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Talk to Sales: Data on the Buyer Journey for Contracts Tech

TL;DR: Based on reviewing 130 contracts tech company websites, 75% require a sales conversation for a trial, 72% do not share any pricing information on their website, and 0 (apart from Zuva) offer pay-as-you-go pricing.

You’re in the early stages of trying to buy some software.

You go to a vendor’s site, trying to learn some key details - what it does, how it looks, what it costs.

You see a “Try it out” button in the top right corner. Great! You can find out what the software does, see how it looks, and try it out, all in one step.

You click. There’s a form to get access. You add your name, your email address, and press “submit.” Another form. This one asks for your company and role. You add the information and submit again, still looking forward to trying the product.

Now there’s a calendar, with “Schedule a demo” above it.

What?! This isn’t a trial.

You click back to the site’s main page, trying to find concrete details about what specifically the software does. Does it have key features you need? Instead, you find vague phrases like “enterprise-ready.”

Frustrated, you click a link to the “pricing” page. There are no numbers there - just three different subscription tiers (“solo,” “small team,” “enterprise”) and a “talk to sales” button at the bottom of each.

Ugh. You close the tab, onto the next site.

30 minutes later you get the first cold email from a sales rep at that vendor asking to schedule some time. Ugh, ugh, ugh!! Is an actual clickthrough trial, specific product information, and rough pricing information too much to ask?!

We’ve all been there too many times. It’s so frustrating. An increasing number of B2B software companies have gone a better way in recent years, believing that if they give buyers the information they want, that buyers will be more likely to choose them.

Businesses can go to Salesforce’s website, for example, and see pricing listed for each of their products.

Screenshot of the pricing page on Salesforce's website

Screenshot of the pricing page on Salesforce's website

The same is mostly true for other vendors, like Monday.com, who post their pricing for everyone but enterprise customers.

Screenshot of the pricing page on Monday's website

Screenshot of the pricing page on Monday's website

At our previous company, we had a website journey sort of like the bad one we describe above, with some information, but not all, available to our prospective customers. So we can empathize with how hard it can be for vendors to be transparent.

With Zuva, we decided to be exceptionally transparent. We saw that this approach was becoming popular in a lot of areas, and thought it might work better in legal tech. As we prepare to launch a 🔥 new product, we thought it’d be interesting to see how many other legal tech companies focused on contracts offer transparent buying information. In this piece, we’ll share what we found.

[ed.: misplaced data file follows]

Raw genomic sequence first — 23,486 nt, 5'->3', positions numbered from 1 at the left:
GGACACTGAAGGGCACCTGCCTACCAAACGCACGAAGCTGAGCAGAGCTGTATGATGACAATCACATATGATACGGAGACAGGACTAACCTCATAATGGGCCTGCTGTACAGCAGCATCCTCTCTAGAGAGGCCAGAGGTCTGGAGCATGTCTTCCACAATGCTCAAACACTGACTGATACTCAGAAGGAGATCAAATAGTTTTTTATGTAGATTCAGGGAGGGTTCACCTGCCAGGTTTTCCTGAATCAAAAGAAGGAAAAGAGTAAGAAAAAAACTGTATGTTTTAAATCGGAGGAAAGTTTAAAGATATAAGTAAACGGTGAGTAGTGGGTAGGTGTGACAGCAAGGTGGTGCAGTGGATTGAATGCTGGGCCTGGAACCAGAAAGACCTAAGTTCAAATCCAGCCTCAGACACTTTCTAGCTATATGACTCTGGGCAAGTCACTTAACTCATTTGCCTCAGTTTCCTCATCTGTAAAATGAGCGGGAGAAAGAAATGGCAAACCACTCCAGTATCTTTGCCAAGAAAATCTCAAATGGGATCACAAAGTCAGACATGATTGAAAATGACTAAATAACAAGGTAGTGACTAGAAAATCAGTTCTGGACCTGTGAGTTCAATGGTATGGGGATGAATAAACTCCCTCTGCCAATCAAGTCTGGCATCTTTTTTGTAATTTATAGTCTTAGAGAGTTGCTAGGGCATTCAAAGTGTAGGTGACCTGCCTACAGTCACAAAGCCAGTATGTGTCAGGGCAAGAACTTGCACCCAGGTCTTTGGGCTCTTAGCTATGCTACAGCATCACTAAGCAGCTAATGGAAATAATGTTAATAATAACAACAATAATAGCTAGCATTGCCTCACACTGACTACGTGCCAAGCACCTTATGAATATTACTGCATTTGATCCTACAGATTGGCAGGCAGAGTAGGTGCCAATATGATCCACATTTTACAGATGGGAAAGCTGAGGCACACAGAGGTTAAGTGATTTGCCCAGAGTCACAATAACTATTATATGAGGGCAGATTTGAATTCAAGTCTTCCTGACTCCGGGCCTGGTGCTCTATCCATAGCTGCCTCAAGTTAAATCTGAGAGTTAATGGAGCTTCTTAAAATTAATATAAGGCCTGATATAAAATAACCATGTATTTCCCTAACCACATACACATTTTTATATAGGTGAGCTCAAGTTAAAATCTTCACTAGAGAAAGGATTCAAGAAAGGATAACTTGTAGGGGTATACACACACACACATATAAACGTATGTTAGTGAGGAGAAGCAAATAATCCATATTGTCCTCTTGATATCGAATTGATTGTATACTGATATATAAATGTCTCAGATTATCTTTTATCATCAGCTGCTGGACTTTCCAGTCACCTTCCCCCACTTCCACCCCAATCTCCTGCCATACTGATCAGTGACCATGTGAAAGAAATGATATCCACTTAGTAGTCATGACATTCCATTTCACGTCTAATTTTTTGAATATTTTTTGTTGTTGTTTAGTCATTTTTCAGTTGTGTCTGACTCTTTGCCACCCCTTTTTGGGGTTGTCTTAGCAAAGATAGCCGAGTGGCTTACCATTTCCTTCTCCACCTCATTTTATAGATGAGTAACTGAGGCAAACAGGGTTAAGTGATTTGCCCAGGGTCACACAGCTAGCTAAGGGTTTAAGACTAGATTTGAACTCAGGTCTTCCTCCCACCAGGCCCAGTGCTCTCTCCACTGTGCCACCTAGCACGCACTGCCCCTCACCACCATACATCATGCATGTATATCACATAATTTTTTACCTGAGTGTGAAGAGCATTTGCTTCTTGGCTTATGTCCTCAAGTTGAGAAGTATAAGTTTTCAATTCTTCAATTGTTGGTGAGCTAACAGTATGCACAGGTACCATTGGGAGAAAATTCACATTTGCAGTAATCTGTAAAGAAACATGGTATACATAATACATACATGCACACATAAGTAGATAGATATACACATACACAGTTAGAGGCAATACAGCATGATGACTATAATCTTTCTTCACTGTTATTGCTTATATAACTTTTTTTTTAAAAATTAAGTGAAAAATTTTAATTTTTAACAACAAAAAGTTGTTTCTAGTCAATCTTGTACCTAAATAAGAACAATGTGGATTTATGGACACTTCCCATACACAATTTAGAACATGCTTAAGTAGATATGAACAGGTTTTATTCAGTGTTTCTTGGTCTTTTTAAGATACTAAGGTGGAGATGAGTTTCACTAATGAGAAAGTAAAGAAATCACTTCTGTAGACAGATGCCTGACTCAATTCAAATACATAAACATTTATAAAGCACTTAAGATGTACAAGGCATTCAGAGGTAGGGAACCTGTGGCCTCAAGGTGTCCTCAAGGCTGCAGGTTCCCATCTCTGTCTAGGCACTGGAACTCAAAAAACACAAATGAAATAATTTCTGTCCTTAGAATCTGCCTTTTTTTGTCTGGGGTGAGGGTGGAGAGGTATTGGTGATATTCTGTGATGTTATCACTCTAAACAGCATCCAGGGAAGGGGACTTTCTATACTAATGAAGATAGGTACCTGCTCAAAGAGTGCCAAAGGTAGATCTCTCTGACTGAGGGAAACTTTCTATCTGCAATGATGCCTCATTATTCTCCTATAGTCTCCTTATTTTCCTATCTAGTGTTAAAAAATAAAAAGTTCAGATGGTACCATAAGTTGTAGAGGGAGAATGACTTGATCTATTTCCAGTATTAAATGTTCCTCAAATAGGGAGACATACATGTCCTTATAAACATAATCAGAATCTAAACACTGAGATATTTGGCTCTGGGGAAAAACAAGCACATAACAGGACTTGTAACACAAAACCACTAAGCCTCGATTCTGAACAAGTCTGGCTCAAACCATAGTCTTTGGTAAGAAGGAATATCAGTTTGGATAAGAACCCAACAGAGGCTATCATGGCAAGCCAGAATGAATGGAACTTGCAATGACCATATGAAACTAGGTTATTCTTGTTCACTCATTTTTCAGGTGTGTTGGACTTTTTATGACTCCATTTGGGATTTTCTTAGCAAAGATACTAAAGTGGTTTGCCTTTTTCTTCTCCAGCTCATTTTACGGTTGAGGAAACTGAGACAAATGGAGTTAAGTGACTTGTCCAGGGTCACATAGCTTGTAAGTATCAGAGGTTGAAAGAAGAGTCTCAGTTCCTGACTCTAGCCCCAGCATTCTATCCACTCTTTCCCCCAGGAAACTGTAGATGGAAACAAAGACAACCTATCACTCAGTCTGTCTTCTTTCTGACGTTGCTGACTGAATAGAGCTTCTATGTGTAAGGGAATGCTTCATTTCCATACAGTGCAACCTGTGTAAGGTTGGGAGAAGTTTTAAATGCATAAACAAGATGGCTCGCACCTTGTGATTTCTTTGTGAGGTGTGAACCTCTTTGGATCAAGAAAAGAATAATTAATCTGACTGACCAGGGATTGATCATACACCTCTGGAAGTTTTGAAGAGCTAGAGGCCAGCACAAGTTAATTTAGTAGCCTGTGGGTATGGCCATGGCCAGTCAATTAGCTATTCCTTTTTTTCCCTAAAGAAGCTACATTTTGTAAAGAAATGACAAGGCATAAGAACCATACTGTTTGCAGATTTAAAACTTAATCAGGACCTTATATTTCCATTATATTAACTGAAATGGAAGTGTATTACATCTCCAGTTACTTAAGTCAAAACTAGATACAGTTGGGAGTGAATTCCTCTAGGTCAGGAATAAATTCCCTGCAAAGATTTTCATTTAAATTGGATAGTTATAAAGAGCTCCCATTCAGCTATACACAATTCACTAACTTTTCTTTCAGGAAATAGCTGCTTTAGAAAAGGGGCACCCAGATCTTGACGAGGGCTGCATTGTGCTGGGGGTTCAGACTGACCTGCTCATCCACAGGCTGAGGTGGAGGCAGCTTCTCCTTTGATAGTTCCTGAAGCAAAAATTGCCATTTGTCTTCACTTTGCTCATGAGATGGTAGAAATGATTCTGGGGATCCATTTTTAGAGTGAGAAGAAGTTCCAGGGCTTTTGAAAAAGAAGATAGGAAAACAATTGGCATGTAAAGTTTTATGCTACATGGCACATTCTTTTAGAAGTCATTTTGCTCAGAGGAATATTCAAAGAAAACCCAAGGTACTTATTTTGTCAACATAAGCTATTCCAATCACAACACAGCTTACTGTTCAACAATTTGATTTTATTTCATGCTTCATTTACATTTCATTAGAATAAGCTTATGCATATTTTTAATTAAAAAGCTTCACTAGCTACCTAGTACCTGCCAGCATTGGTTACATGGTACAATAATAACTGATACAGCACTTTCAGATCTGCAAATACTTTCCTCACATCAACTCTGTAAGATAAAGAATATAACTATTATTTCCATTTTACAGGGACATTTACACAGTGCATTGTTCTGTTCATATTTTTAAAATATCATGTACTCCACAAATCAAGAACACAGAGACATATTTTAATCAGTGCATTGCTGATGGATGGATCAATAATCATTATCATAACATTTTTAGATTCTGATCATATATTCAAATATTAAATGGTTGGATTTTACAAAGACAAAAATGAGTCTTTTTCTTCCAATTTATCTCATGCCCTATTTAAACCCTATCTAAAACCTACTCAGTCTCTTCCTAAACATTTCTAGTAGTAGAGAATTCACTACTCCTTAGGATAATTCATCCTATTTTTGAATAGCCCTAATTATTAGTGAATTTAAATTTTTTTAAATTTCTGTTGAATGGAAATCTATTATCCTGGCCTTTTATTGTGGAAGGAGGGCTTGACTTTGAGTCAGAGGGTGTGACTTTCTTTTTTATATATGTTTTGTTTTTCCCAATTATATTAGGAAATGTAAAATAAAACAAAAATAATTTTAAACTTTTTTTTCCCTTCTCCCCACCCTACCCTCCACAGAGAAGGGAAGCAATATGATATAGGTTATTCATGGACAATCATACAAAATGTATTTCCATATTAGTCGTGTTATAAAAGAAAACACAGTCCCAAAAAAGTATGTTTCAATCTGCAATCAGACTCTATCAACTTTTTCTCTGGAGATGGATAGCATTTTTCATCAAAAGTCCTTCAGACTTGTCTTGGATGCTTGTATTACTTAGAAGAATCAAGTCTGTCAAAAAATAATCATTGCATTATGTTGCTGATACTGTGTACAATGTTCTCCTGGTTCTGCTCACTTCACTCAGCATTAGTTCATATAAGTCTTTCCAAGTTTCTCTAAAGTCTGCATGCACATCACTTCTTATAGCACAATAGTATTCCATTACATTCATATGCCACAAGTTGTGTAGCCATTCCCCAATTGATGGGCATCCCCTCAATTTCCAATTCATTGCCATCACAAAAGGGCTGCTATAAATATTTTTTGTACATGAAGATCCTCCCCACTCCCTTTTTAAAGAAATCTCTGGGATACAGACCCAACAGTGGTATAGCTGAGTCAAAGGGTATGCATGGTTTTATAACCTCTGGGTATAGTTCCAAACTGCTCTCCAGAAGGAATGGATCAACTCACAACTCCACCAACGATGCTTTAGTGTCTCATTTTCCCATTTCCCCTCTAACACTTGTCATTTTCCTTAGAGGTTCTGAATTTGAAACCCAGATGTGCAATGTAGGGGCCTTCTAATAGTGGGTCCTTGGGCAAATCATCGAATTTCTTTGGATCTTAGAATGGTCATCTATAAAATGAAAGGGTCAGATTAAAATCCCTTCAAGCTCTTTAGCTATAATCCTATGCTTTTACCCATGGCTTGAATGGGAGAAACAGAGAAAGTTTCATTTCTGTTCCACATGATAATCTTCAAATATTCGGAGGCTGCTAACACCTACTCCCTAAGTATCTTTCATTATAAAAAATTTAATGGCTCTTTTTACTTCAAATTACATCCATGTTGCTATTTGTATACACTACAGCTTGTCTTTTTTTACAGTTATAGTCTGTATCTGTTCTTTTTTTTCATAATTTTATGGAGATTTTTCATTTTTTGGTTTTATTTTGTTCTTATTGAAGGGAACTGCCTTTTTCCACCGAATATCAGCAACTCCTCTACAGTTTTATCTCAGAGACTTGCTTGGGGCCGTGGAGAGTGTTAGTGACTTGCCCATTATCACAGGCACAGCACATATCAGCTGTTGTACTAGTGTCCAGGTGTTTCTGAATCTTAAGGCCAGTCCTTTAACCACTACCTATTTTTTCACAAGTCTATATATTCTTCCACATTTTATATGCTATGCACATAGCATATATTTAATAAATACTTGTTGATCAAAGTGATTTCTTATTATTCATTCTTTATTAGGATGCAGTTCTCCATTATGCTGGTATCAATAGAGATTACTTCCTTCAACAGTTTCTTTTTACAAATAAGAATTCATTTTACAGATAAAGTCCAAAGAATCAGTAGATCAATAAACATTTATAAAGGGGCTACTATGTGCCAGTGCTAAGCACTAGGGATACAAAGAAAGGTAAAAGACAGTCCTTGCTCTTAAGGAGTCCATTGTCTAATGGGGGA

Our team researched CLM and Contracts AI vendors around the world, looking to understand how many of those companies provide easily accessible pricing information. We narrowed our list from a few hundred to 130 vendors with active websites and online presences.


🔎 What We Found

Since we’re in the contracts tech space ourselves, we focused our review on other contracts tech companies. We reviewed 130 contract tech websites. Here’s what we found:

  • 75% (98/130) required a sales conversation for a trial. The remaining 25% of vendors (32 companies) allowed prospects to try their product via self-serve online signup.
  • 72% (94/130) of vendors do not share any pricing information on their website. Prospects have to speak to sales to get an idea of costs.
    • Of the 28% (36 companies) with any pricing on their website, there was a mix between ones that shared all pricing and ones that only had pricing for smaller customers (with enterprise customers having to talk to sales).
      • 17 of the 36 who show pricing information only show details on what you can get with a free account, what a small company has to pay for, and sometimes what a medium-sized company has to pay for (with differences in how those categories are defined). Enterprise customers always have to talk to sales.
      • 19 (15% of the 130 total) show pricing for customers of all sizes.
  • 0/130 vendors we saw (apart from Zuva!) offered pay-as-you-go pricing. Sign up was for subscription only.

How we chose which sites to cover

We consulted Legaltech Hub for all companies in the Contracts space. We narrowed down that list further by reviewing only those vendors in the End-to-end CLM, Contract Review, or Contract Management Category. That gave us around 150 companies, which we narrowed down further to only those with active websites as of April 1, 2024. We reviewed each company in March and April of 2024.

We think our findings paint a pretty powerful picture of what the buying journey looks like for contracts tech. Check out our piece on why we think these findings matter.


1 We actually tried to be pretty transparent in our early days at Kira, but got less open over time. We were dissatisfied with how this part of the company worked, and thought we could do better the second time around.